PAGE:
CREEK COUNTY, Oklahoma - WILDFIRE UPDATE 8 p.m. Sunday: The following highways are closed as firefighters continue to battle an active wildfire.

  • State Highway 51 from State Highway 48 to State Highway 99 is closed in both directions.
  • State Highway 48 from the Creek/Pawnee County line to the Turner Turnpike is closed in both directions.

The evacuations of Mannford, Drumright, Oak Grove and Jennings are over. Residents should use caution while returning to the areas. Mannford Police Department reports that there have been no losses within the city limits, police say.

Firefighters in Creek County continue to battle hot spots and fight to get fires contained before the winds pick up Sunday. Aerial drops from Oklahoma National Guard also continue.

Firefighters in Pawnee County are watching for re-igniting embers and say they have no active fires on Sunday.

About 4:45 p.m. Saturday, the Emergency Alert Systems issued a mandatory evacuation alert for the Mannford area. About an hour later, a mandatory evacuation was issued for the city of Drumright.

At 7:15 p.m. Saturday, officials in Jennings ordered mandatory evacuations for the Jennings township, west and north of Jennings and parts of the Hallett area.

At 8:00 p.m., the small community of Oak Grove was being evacuated.

Also at about 8:00 p.m., our reporter on the scene was told that Black Hawk helicopters carrying water had saved the Mannford Post Office.

Our crew sat in the parking lot of the IGA in Mannford and saw huge flames burning through town around 8:30 p.m. Flames also flared up to the east.

Power outages have been reported throughout the Mannford area due to the fire. A spokesman for the Grand River Dam Authority said the main line feeding Mannford has been damaged, and GRDA is not sure how long that outage will last. GRDA crews are working to get generators to the city to be used at the water plant.

It was also reported that the Sands Springs water plant had no power around 9:00 p.m.

News On 6 confirmed with the Department of Emergency Management that there were 13 active fires in the state of Oklahoma at 4:30 p.m. Structures lost at this time total: 131 in the state of Oklahoma; 30 in Creek County.

Westbound lanes of the Turner Turnpike (Bristow gate to Tulsa gate) were closed for about two hours Saturday afternoon due to blowing smoke. They have re-opened, but officials said if wind directions change, it will close again.

The westbound Creek Turnpike entrance to Interstate 44 remains closed as of 6 p.m. Saturday.

The emergency management command post has been moved back to Highways 48 and 33 as the fire has passed that area.

Civil defense authorities say 21 agencies have been battling the fires overnight Friday. Now there are a reported 40 agencies working to put out the fire.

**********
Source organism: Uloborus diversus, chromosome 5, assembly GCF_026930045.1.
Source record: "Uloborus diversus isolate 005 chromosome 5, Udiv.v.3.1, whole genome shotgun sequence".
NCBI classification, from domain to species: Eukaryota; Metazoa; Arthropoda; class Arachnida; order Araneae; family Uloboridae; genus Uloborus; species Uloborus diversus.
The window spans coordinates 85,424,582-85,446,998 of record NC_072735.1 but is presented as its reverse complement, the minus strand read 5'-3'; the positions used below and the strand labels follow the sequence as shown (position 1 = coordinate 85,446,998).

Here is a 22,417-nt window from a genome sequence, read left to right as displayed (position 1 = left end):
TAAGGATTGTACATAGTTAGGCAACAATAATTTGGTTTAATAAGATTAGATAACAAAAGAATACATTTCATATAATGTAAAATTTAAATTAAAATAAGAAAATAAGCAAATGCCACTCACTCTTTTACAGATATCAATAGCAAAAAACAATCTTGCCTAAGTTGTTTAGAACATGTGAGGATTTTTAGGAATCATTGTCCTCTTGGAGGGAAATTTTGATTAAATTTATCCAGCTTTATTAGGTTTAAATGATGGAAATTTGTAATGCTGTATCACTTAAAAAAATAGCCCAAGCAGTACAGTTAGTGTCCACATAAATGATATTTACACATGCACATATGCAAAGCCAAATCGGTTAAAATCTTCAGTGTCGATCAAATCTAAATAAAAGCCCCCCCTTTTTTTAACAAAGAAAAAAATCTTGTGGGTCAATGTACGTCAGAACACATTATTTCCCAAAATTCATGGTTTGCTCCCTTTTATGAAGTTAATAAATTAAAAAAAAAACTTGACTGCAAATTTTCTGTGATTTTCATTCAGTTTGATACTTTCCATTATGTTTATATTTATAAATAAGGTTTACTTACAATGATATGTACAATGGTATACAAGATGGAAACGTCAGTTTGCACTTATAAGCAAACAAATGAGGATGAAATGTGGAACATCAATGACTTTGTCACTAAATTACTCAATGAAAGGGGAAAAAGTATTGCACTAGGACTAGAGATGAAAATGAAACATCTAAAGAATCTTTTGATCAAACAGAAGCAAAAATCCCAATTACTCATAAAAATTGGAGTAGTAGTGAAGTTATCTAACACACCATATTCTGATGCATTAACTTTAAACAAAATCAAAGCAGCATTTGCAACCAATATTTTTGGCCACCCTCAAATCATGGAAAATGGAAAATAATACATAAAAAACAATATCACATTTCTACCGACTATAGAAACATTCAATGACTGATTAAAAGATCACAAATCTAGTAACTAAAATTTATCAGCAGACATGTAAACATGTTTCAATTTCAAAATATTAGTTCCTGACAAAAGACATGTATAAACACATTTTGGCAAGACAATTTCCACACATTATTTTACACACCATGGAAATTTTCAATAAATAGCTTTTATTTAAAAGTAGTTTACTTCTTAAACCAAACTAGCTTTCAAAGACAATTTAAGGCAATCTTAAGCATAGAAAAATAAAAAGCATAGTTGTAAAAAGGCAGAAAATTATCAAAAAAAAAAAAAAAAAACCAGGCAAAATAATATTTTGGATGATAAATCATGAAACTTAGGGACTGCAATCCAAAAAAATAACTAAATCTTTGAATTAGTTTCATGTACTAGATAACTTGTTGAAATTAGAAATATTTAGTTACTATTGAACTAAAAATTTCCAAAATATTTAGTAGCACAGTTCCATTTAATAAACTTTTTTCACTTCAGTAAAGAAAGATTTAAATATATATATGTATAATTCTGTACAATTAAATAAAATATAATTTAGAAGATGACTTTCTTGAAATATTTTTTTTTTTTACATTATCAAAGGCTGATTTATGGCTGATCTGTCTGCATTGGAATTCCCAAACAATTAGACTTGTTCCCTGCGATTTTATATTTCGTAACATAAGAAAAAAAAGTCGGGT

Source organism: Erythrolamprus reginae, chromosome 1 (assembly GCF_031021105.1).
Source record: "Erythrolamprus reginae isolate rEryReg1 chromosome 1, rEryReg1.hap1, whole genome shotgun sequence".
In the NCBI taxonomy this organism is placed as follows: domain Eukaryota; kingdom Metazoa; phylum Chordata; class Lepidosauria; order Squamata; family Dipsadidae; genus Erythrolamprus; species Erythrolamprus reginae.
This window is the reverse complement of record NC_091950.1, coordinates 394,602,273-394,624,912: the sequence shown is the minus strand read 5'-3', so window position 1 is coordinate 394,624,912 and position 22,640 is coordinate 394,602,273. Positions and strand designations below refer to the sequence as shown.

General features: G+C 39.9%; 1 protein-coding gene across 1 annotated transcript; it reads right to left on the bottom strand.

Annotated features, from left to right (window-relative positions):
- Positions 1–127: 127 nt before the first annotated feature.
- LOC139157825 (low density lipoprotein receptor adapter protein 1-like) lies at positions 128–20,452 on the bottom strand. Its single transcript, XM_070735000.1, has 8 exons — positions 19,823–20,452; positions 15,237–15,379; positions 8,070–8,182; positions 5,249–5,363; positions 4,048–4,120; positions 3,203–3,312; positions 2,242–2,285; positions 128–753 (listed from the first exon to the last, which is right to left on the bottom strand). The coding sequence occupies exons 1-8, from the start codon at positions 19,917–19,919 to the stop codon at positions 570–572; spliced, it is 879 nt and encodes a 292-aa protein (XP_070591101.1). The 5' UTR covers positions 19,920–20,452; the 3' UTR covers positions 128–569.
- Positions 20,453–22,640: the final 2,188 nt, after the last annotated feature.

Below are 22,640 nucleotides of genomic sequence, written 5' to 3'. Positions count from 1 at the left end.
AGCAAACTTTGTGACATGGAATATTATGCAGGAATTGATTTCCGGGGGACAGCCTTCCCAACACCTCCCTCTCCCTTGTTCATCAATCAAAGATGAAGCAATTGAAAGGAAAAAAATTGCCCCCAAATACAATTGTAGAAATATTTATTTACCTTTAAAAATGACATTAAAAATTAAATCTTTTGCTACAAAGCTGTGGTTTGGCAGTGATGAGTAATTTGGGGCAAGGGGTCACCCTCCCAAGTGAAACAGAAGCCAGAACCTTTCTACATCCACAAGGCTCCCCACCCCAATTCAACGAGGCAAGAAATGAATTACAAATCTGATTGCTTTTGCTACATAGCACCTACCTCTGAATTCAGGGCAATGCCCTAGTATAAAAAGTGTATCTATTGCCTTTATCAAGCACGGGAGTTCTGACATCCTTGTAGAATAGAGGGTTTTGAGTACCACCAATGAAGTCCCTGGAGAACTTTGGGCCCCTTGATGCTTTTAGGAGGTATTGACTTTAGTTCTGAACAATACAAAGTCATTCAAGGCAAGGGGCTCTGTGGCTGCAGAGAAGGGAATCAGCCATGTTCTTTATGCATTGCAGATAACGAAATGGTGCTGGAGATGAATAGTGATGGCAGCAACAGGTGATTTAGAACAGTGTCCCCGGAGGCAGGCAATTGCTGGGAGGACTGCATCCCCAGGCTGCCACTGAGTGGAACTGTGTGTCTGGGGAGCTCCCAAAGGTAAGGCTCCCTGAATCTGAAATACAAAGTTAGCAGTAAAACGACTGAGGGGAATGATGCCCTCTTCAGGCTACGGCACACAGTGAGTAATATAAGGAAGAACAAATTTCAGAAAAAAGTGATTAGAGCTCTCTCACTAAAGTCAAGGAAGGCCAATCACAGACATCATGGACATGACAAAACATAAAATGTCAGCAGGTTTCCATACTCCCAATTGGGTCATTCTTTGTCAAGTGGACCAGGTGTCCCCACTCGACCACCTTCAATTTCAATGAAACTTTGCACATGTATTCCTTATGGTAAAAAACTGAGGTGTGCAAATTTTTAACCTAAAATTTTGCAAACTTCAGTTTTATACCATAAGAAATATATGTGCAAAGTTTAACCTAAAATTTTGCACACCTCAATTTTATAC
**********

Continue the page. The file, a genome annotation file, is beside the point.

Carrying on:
Creek County emergency officials held a news conference Saturday morning as wildfires continued to burn.

"There were quite a few structures that got burned last night," said Creek County Commissioner Newt Stephens at the media briefing.

"The firemen got in there and fought as hard as they could," he said. "We're glad that the evacuations come through, and we got everybody out. Public safety is most important."

As of late Saturday afternoon, officials reported that about 30 structures in Creek County had been destroyed by fire.

Stephens said they believe the fire was man-made, possibly as a result of burning brush. They also believe it started on Creek Nation tribal land and have turned over the investigation to the Creek Nation and the Lighthorse Police, he told News On 6 reporter Tess Maune.

Stephens urged residents and "gawkers" to stay away from the area. His greatest fear on Saturday was that a change in wind direction or gusting winds would change the direction of the wildfire.

"I know everyone wants to get in and check things out, but until we get it under control it's just not safe," he said.

About 50,000 acres have been affected by the fire, Stephens said, in a path about 6 miles wide by 13 miles deep. Stephens said the perimeter of the fire is from State Highway 16 just past Highway 51 and from Highway 48 to Highway 99.

Stephens said the wildfires had affected about 78 square miles as of Saturday morning.

"The largest wildfire I know of in Creek County," he said. Stephens said firefighters believe they can contain the wildfire before it crosses the Cimarron River.

The Oklahoma National Guard is helping with water drops from helicopters Saturday.

Anyone who has sustained losses in the fire is asked to report those losses to the Red Cross shelter in Sand Springs.

Saturday afternoon at 4 p.m., the shelter in Mannford was evacuated due to fire danger.

The Red Cross shelter has moved to the First United Methodist Church in Sand Springs, 101 West 38th Street.

Thirty-eight people slept at the Mannford shelter Friday night, according to Donita Quesnel with the Tulsa Red Cross. 

The Bristow shelter was closed late Saturday morning, and supplies were relocated to the Mannford location.

Red Cross Shelter locations:

  • First United Methodist Church in Sand Springs, 101 West 38th Street.
  • First United Methodist Church in Pawnee, 800 6th Street.
Also, the Dennis R. Neill Equality Center at 621 East 4th Street in Tulsa is open Saturday evening to accept evacuees. They are a regular cooling station, so they are already equipped with the necessities. They said they will also accept pets.

Emergency crews are still getting a handle on exactly how much has been lost. They are asking people to report their losses at any of the Red Cross shelter locations.

The Red Cross said Saturday night that the Salvation Army Area Command at 924 South Hudson Avenue  in Tulsa will be accepting donations of water and hydrating beverages from 9 a.m. to 3 p.m.

Hot, dry conditions accompanied by gusty winds are expected to continue Saturday.

Keep checking back to NewsOn6.com for updates as more information is confirmed.